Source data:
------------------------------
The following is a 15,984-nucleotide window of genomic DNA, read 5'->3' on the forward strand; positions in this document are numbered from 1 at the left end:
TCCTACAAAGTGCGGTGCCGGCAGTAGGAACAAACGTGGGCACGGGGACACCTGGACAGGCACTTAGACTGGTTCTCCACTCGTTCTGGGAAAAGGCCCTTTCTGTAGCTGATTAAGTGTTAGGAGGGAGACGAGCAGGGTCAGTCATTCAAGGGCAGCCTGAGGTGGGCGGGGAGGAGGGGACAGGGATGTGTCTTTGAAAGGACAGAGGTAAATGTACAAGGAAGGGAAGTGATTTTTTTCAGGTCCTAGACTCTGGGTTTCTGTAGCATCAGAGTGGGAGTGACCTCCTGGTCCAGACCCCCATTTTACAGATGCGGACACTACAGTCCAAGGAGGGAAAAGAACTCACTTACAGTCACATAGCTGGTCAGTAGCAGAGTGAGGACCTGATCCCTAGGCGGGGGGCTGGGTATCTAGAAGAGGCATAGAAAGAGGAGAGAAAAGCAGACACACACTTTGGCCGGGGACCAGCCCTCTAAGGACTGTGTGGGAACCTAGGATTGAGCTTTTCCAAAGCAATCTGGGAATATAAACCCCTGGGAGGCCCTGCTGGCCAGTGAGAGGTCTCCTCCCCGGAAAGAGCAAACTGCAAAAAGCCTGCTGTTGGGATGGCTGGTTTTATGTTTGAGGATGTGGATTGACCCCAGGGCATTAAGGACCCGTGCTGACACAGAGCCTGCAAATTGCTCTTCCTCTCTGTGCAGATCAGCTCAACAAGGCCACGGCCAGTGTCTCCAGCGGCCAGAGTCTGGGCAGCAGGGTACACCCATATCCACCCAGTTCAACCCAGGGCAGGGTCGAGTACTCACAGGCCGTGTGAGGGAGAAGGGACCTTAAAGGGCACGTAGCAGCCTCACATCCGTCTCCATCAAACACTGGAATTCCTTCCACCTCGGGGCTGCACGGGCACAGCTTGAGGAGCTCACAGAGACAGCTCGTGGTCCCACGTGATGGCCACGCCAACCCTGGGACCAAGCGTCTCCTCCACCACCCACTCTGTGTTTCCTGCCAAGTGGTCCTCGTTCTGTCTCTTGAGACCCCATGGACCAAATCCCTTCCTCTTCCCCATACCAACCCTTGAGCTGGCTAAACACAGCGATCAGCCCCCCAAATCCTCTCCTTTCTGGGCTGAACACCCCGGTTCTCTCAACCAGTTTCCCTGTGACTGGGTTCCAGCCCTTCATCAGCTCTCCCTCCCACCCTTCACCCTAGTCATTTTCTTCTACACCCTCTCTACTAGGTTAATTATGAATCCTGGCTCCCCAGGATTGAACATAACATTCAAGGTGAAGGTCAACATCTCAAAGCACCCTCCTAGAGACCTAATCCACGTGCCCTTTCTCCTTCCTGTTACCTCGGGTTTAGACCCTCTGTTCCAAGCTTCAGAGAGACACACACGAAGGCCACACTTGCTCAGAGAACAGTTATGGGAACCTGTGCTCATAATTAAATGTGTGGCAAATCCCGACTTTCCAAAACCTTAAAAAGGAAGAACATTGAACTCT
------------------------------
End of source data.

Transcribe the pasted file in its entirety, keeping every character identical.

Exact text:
The following is a 15,984-nucleotide window of genomic DNA, read 5'->3' on the forward strand; positions in this document are numbered from 1 at the left end:
TCCTACAAAGTGCGGTGCCGGCAGTAGGAACAAACGTGGGCACGGGGACACCTGGACAGGCACTTAGACTGGTTCTCCACTCGTTCTGGGAAAAGGCCCTTTCTGTAGCTGATTAAGTGTTAGGAGGGAGACGAGCAGGGTCAGTCATTCAAGGGCAGCCTGAGGTGGGCGGGGAGGAGGGGACAGGGATGTGTCTTTGAAAGGACAGAGGTAAATGTACAAGGAAGGGAAGTGATTTTTTTCAGGTCCTAGACTCTGGGTTTCTGTAGCATCAGAGTGGGAGTGACCTCCTGGTCCAGACCCCCATTTTACAGATGCGGACACTACAGTCCAAGGAGGGAAAAGAACTCACTTACAGTCACATAGCTGGTCAGTAGCAGAGTGAGGACCTGATCCCTAGGCGGGGGGCTGGGTATCTAGAAGAGGCATAGAAAGAGGAGAGAAAAGCAGACACACACTTTGGCCGGGGACCAGCCCTCTAAGGACTGTGTGGGAACCTAGGATTGAGCTTTTCCAAAGCAATCTGGGAATATAAACCCCTGGGAGGCCCTGCTGGCCAGTGAGAGGTCTCCTCCCCGGAAAGAGCAAACTGCAAAAAGCCTGCTGTTGGGATGGCTGGTTTTATGTTTGAGGATGTGGATTGACCCCAGGGCATTAAGGACCCGTGCTGACACAGAGCCTGCAAATTGCTCTTCCTCTCTGTGCAGATCAGCTCAACAAGGCCACGGCCAGTGTCTCCAGCGGCCAGAGTCTGGGCAGCAGGGTACACCCATATCCACCCAGTTCAACCCAGGGCAGGGTCGAGTACTCACAGGCCGTGTGAGGGAGAAGGGACCTTAAAGGGCACGTAGCAGCCTCACATCCGTCTCCATCAAACACTGGAATTCCTTCCACCTCGGGGCTGCACGGGCACAGCTTGAGGAGCTCACAGAGACAGCTCGTGGTCCCACGTGATGGCCACGCCAACCCTGGGACCAAGCGTCTCCTCCACCACCCACTCTGTGTTTCCTGCCAAGTGGTCCTCGTTCTGTCTCTTGAGACCCCATGGACCAAATCCCTTCCTCTTCCCCATACCAACCCTTGAGCTGGCTAAACACAGCGATCAGCCCCCCAAATCCTCTCCTTTCTGGGCTGAACACCCCGGTTCTCTCAACCAGTTTCCCTGTGACTGGGTTCCAGCCCTTCATCAGCTCTCCCTCCCACCCTTCACCCTAGTCATTTTCTTCTACACCCTCTCTACTAGGTTAATTATGAATCCTGGCTCCCCAGGATTGAACATAACATTCAAGGTGAAGGTCAACATCTCAAAGCACCCTCCTAGAGACCTAATCCACGTGCCCTTTCTCCTTCCTGTTACCTCGGGTTTAGACCCTCTGTTCCAAGCTTCAGAGAGACACACACGAAGGCCACACTTGCTCAGAGAACAGTTATGGGAACCTGTGCTCATAATTAAATGTGTGGCAAATCCCGACTTTCCAAAACCTTAAAAAGGAAGAACATTGAACTCT